#36. The Daytrippers

Hope Davis plays Eliza, a New York lady who is happily married to Louis (Stanely Tucci)—or so she thinks—in Greg Mottola’s low-budget indie comedy. Eliza discovers a love letter from Louis to an unknown woman while visiting her parents for Thanksgiving. When she confides in her family, the entire family piles into the family station wagon and drives from Long Island to Manhattan, looking for answers.

#37. Nobody’s Fool

Nobody’s Fool is one of Paul Newman’s final great leading roles, in which he plays a construction worker hustler in upstate New York who is always at odds with a contractor (Bruce Willis) whose wife (Melanie Griffith) he lusts after. The arrival of his estranged son (Dylan Walsh) around Thanksgiving throws his routine into disarray; resulting in a hilarious (and disarming) holiday-set character study on loneliness, reconciliation, and the surprising ways people find happiness.

#38. Dutch

In this 1991 comedy, Ed O’Neill gives an underappreciated big-screen performance in a road trip home for Thanksgiving by two argumentative guys, similar to Planes, Trains, and Automobiles. They’re O’Neill’s obnoxious slob and Ethan Embry’s snobbish prep-school kid–the son of O’Neill’s fiancée (JoBeth Williams)–who form a lasting friendship through a series of misadventures.

#39. Hannah and Her Sisters

Woody Allen’s 1986 comedic drama, which won him an Oscar for Best Original Screenplay and Best Supporting Actor and Actress statuettes for Michael Caine and Diane Wiest, respectively, opens and closes with scenes of its characters at Thanksgiving dinner, tells a slew of interconnected stories, all of which are in some way related to Mia Farrow’s Hannah and her two siblings. It’s one of the writer-crowning director’s achievements, equal parts amusing and heartbreaking.

#39. The Turkey Bowl (2018)

There are a number of other non-food Thanksgiving traditions, such as getting together with old high school friends before the big meal and, of course, football. This is one of the movies that blends the two in a story about a man who is summoned to his hometown for Thanksgiving in order to re-enact a football game between fierce rivals that was canceled 15 years ago due to snow.

#40. Anne of Green Gables: Fire and Dew (2018)

On Thanksgiving, we can always count on Anne Shirley. On Turkey Day, PBS used to screen a new Anne of Green Gables film, eternally linking her to the holiday. In this film, Anne attends a city high school and becomes disoriented.

#41. Lez Bomb (2018)

Lauren travels to her birthplace of New Jersey for Thanksgiving with her girlfriend, with the goal of coming out to her conservative parents. Lauren’s family believes Austin, her male roommate, is her boyfriend, which causes confusion (and amusement).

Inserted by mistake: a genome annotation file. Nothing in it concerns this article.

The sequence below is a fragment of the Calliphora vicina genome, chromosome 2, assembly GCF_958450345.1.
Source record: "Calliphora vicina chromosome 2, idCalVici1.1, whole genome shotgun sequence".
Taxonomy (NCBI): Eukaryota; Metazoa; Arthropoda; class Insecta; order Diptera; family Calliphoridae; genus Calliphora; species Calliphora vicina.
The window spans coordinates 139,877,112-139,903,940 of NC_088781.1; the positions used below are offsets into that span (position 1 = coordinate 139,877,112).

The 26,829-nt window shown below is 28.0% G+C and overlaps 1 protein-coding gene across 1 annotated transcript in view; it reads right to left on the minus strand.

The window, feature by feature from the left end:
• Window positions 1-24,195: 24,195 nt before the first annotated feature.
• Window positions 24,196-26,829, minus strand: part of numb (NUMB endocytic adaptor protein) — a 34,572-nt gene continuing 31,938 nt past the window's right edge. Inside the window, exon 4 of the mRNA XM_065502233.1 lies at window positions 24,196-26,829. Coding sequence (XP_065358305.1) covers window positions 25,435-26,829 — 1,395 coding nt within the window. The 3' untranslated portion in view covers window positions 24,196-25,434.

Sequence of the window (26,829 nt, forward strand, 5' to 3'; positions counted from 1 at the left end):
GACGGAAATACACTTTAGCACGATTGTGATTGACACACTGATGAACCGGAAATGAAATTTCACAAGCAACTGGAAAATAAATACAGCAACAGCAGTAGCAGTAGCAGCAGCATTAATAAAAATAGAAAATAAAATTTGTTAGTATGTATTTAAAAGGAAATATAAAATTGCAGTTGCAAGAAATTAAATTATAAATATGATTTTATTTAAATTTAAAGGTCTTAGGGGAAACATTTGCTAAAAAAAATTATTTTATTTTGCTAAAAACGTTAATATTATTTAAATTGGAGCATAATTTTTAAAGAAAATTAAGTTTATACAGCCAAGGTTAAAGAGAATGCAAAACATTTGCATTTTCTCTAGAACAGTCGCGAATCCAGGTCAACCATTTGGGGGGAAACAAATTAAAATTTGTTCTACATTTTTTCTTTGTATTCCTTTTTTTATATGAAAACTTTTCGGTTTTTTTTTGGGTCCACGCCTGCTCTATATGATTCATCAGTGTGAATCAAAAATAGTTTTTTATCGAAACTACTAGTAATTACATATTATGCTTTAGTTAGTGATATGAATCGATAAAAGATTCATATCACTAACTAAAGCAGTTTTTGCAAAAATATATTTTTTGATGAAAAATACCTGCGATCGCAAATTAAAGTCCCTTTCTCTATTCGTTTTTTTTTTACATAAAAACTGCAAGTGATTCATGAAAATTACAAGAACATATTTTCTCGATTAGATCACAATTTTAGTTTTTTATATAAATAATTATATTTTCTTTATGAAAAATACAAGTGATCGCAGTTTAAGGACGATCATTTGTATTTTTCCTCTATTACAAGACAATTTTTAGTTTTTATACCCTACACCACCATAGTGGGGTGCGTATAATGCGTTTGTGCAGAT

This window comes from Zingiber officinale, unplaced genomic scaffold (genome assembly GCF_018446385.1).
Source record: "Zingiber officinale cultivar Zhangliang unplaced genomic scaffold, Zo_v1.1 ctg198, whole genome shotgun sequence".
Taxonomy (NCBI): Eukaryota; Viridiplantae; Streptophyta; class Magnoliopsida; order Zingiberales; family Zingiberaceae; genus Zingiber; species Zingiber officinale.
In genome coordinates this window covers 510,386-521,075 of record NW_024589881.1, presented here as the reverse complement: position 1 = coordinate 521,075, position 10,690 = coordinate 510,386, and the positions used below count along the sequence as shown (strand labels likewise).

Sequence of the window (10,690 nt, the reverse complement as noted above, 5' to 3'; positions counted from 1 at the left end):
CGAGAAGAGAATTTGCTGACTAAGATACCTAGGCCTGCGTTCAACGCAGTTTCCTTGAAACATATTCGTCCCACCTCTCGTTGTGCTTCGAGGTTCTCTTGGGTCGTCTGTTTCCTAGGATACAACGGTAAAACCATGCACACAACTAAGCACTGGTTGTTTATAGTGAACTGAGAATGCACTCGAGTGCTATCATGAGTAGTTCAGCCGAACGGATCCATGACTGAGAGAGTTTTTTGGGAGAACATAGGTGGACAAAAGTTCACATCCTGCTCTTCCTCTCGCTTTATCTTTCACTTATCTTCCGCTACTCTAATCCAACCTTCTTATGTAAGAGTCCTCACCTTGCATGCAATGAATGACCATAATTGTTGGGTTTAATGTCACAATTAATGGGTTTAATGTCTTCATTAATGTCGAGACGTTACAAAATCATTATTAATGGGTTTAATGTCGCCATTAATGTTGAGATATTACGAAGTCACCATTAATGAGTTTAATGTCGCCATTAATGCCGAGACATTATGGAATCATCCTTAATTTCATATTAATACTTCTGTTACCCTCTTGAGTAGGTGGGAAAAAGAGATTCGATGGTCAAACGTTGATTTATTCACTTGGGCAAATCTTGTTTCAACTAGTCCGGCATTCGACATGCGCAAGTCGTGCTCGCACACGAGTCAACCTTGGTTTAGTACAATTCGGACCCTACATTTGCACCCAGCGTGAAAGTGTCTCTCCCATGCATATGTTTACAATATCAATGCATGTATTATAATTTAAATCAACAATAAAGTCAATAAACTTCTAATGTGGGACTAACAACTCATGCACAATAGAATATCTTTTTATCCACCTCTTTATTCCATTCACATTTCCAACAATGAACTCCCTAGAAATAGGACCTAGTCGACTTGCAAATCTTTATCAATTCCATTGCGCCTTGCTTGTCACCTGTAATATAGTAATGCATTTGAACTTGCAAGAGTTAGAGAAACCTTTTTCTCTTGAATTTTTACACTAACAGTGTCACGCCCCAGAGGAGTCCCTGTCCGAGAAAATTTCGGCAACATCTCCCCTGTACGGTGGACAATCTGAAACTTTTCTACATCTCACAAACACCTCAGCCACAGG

#42. Jim Henson’s Turkey Hollow (2015)

Nothing says holiday cheer like a Jim Henson puppet show! And, since Emmet Otter’s Jug-Band Christmas isn’t available yet, settle with this story about kids who investigate a local monster legend while visiting relatives.

#43. The Blind Side (2009)

It’s difficult not to cry as you witness Michael Oher, a homeless 17-year-old, have a Thanksgiving meal with the Tuohys for the first time. This is the point at which he realizes how welcome he is (and makes us realize just how thankful we are for our own family and friends).

#44. Curly Sue (1991)

Try not to fall in love with this John Hughes film’s charming heroine, who helps a homeless man swindle people for food and shelter. It’s just crisp enough to avoid being too sweet (though it can get cutesy).

Why Are There No Thanksgiving Movies?

On the contrary, there are tons of Thanksgiving movies out there to pick from. You may just have been, like the popular saying goes, barking on the wrong tree. Some of the best Thanksgiving movies out there include; Krisha, the Mall Cop, Home for the Holidays, and so on

Is Paul Blart Mall Cop a Thanksgiving Movie?

Paul Blart Mall Cop is listed as one of the many Thanksgiving movies out there which has the least amount of material tying it to the day at all. What I am trying to say is that it is just a holiday movie and not necessarily a Thanksgiving movie.

Does Disney Have Any Thanksgiving Movies?

Yes, Disney has a couple of Thanksgiving movies on their Disney Plus list; some of which include Ice Princess, Annie, Invincible, and so on. All it takes, however, is a subscription.

What Are the 5 Perfect Movies?

  • Amelie.
  • Control (Ian Curtis biopic)
  • Free solo.
  • The wind that shake the barley.
  • Dead man’s shoes.

What Is the Most Viewed Holiday Movie?

A survey done in December 2022 found that “Home Alone” was the most watched Christmas movie in the United States. 87 percent of people who took the survey said they had seen it. “How the Grinch Stole Christmas” was Chris Columbus’s follow-up to his 1990 comedy classic. It came out in 2000. Jan


With a list of Thanksgiving movies in place, my guess is you’re at least 40% set for the holiday. All that’s left is a location, choice of food, and costume.

Meanwhile, you can also go through our post on open restaurants on Thanksgiving day.